TEACHING OUR KIDS ON DEALING WITH SOCIAL REJECTION

Bayo Ajibola

Teaching Our Kids on Dealing With Social Rejection

There are certain things that  do stay consistent throughout generations. Kids have been getting teased and bullied for generations but what has changed is that bullying is happening on a much bigger scale and the consequences are often much more tragic.

Bullying used to take place almost exclusively at school. Now it may enter the home in a non-stop and malignant manner because of the technological access that kids have to each other like social medias. Therefore parents have a larger taskahead. We need to teach our kids-one kid at a time- how to deal with slights and rejections.

First, here are some things NOT to teach them:

  1. “Ignore the bully.” This is the most heartless although well-intentioned advice there is. How on earthcan we expect a child to ignore assaults to the soul?
  2. “You are too sensitive.” Really? Way to invalidate you child’s feelings!
  3. “I’ll handle it.” Hold on a minute. First, brainstorm with your child about what s/he might be able to do on his own to handle the situation. You want your child to develop feelings of competence, right?

Here is what you do want to teach your kids:

  1. You want to teach them that they are not necessarily being slighted when they think they are. Don’t invalidate their feelings. Suggest instead that the other child may be angry at the world at large not simply at them. Or perhaps that child is having a bad day. At the very least, this way of thinking may help your child take things less personally and feel less dejected.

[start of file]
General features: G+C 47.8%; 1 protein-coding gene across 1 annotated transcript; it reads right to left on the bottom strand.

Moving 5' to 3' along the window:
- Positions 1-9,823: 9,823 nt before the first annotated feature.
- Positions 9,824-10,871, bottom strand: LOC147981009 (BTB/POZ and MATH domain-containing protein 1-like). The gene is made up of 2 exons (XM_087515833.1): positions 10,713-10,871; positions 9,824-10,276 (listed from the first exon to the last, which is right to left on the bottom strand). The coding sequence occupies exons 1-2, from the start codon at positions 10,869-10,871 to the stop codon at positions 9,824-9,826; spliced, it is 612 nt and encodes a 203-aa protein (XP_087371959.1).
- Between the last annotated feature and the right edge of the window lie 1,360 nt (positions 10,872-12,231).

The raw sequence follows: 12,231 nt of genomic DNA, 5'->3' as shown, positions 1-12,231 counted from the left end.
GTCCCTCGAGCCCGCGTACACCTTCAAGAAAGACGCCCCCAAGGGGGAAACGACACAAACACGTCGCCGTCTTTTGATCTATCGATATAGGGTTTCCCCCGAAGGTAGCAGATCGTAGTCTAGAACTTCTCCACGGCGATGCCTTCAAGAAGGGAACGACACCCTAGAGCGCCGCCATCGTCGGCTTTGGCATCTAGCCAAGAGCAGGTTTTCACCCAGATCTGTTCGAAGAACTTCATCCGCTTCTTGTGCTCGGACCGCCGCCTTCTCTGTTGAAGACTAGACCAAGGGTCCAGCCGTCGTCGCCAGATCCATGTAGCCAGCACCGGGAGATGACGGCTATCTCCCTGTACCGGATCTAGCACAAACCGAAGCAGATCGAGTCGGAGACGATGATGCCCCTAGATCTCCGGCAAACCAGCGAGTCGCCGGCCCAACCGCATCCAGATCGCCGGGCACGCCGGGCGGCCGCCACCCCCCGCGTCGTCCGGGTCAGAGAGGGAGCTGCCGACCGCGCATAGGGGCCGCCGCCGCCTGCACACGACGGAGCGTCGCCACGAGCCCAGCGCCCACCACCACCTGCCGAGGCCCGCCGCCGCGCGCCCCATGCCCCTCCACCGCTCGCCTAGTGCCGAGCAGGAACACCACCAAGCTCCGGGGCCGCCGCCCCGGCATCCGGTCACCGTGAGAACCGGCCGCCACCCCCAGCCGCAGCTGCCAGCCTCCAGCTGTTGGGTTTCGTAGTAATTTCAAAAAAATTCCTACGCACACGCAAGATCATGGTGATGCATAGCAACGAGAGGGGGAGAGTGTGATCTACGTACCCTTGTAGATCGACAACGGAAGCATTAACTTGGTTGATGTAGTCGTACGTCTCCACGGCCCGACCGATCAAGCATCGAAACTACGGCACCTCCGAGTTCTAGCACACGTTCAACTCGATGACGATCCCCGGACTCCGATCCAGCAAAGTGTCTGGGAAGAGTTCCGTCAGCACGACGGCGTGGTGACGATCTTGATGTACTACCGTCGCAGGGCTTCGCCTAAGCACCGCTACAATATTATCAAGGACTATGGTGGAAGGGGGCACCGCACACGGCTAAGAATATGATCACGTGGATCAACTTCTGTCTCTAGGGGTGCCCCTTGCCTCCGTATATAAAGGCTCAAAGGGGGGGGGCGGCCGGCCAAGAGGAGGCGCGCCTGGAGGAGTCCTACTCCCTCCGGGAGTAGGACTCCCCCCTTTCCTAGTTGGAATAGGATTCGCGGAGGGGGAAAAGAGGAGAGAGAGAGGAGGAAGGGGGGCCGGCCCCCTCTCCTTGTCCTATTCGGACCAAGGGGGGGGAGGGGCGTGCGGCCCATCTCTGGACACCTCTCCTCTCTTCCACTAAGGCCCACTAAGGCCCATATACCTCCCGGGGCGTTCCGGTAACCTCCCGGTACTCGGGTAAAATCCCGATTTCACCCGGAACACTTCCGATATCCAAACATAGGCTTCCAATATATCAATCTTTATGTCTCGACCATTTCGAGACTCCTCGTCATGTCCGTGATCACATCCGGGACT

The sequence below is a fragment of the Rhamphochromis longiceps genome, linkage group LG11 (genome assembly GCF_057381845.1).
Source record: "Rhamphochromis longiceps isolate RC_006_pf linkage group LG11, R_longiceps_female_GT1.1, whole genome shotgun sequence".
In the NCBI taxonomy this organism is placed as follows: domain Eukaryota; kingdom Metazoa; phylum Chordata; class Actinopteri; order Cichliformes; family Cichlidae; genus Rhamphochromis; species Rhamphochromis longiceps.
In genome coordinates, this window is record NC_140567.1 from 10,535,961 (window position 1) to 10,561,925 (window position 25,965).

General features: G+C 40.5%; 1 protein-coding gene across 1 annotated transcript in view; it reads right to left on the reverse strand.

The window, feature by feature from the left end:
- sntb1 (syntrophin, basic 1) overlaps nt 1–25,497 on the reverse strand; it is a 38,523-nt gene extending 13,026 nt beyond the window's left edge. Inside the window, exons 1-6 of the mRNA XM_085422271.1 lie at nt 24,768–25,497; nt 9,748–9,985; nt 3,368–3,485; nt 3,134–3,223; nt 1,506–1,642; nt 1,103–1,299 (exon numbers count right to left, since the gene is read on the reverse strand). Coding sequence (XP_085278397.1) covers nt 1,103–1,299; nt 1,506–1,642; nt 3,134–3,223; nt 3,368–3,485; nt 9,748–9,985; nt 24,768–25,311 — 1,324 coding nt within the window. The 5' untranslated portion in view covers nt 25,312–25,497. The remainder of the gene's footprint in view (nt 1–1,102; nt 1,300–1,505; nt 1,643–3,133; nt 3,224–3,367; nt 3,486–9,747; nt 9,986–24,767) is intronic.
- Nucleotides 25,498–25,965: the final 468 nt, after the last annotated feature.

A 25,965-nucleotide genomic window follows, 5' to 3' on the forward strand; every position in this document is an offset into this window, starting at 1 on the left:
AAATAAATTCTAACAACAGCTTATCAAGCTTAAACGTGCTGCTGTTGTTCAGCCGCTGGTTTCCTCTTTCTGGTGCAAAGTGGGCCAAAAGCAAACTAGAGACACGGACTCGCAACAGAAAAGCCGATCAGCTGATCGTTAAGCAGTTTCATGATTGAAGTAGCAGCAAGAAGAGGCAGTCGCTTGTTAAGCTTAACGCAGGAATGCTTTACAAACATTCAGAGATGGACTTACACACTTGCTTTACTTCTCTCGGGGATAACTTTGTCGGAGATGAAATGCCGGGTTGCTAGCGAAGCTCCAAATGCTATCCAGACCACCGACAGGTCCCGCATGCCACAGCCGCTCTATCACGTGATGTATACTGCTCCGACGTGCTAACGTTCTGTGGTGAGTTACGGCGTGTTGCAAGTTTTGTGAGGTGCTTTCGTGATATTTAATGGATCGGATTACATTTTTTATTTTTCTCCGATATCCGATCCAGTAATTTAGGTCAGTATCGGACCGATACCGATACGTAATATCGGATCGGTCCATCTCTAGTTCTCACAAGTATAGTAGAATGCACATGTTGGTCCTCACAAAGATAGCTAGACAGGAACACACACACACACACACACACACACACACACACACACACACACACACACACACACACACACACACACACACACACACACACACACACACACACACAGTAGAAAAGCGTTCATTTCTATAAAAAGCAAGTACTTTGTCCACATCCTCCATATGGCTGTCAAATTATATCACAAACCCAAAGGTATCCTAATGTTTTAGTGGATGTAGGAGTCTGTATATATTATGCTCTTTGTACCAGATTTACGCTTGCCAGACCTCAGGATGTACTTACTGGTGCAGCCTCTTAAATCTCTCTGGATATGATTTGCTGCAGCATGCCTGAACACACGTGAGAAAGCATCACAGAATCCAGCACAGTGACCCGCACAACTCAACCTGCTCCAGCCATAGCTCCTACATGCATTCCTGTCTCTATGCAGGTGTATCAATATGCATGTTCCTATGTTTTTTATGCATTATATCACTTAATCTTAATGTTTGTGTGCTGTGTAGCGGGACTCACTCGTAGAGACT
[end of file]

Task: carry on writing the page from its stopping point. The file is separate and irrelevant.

2. In that same effort you may want to suggest to your child that in some sort of paradoxical fashion that they smile at that kid who is staring or glaring at them. This sounds ridiculous, right? It’s NOT. I swear by this strategy. When you smile at someone who is staring and glaring they have no choice but to getconfused and their anger or whatever other ill-begotten vibe that they had intended has just lost its power.
  3. Perhaps they need to learn a little empathy for the bully. If they understand that the bully is probably not enjoying his life this may help curtail personal feelings of dejection.
  4. Remind your kids that slights and rejections follow us throughout life because there are many unhappy people lurking around the water cooler of life. This doesn’t necessarily make things easier but it may put things into perspective.

GOOD LUCK!

 


Bayo Ajibola

Welcome to naijaparents.com. Whatever your  problem, marital, relationship, spiritual or parenting. We are here for you. No matter how difficult they are, together we can release power sufficient to solve these problems either spiritual or otherwise. Don't dwell on what went wrong. Instead, focus on what to do next. Spend your energies on moving forward toward finding the answers and solutions.  Digging at the roots instead of just hacking at the leaves is our way of solving your problems. On naijaprents we break the problem down into components and solve one problem at a time. Let's hear from you.Join the conversation on our Forum and , like us on our Facebook page .Google+

Leave a Comment

Your email address will not be published. Required fields are marked *

This site uses Akismet to reduce spam. Learn how your comment data is processed.